Visiting the life of this slave-turned-scientist, my children have been challenged to take a look at their own work ethic, their own faith and belief system. They have been inspired to think outside the box for solutions to problems they encounter and to use what they have available to them.
George Washington Carver became known as “The Peanut Man” as well as “The Wizard of Tuskegee” because of his extensive research using the legume and because of his uncanny knack for taking seemingly useless items and turning them into something useful. He was determined to find a crop(s) that farmers could plant successfully and for a purpose. He was able to not only propagate the peanut plant successfully but he invented hundreds, if not thousands of products using the plant and all it’s components. Same thing with sweet potatoes. Did you know peanut butter and peanut oil are not the only products made from peanuts? Did you know you could make washing starch, baking flour and many other helpful household items from these plants?
These quotes from with the pages of George Washington Carver: from Slave to Scientist will give you an idea of the amazing person he was and why he is a man worth studying:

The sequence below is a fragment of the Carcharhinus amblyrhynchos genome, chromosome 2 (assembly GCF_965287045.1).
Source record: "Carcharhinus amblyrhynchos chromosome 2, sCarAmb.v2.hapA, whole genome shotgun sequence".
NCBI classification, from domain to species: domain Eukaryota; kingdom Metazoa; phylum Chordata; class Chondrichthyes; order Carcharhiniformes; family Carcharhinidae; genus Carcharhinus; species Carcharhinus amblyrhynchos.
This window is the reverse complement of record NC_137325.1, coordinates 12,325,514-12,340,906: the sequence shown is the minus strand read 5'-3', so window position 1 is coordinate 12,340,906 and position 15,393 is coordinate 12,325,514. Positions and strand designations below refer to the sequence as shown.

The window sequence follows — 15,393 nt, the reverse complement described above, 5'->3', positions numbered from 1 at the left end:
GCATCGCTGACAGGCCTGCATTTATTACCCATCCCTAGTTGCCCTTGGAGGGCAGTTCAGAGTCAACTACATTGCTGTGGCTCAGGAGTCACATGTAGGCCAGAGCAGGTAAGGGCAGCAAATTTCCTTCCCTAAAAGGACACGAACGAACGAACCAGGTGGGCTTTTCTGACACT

“…most colleges taught botany by discussing different topics as if they had no relationship to each other. George…believed that everything in nature was interconnected in some way…he tried to show these links between things.”
“Save just five cents a day,” he would say, “and in a year you will have eighteen dollars and twenty-five cents. Land out here sells for five dollars an acre, so in a year you will have enough money to buy three acres and have three dollars and twenty-five cents left over to buy seed.”
“George was not one to be discouraged about race relations. For every white person who hated someone because of his or her skin there was another who could look past the color and see the whole human being. George looked for that kind of white person to work with.”
We have enjoyed reading through this book together and I am looking forward to two new titles coming in May: Benjamin Rush (from Heroes in History) and John Newton (from Christian Heroes.) We always learn a bit about history (and often other subjects like science) but we also receive excellent lessons in what it takes to build good character and why it’s important to live out our faith.
We have found reading biographies of those who actually lived life during a certain era or event to be one of the best ways to study history. YWAM Publishing offers quality biographies of the most influential people in history in their Heroes of History Series, their Christian Heroes: Then & Now Series, and so much more! Our family enjoyed reading about Corrie Ten Boom last year. Her story made a huge impact on our family and we’ve been able to share that with many others since reading.
Learn more about this and other biographies from my Homeschool Review Crew Mates – just click on the image below!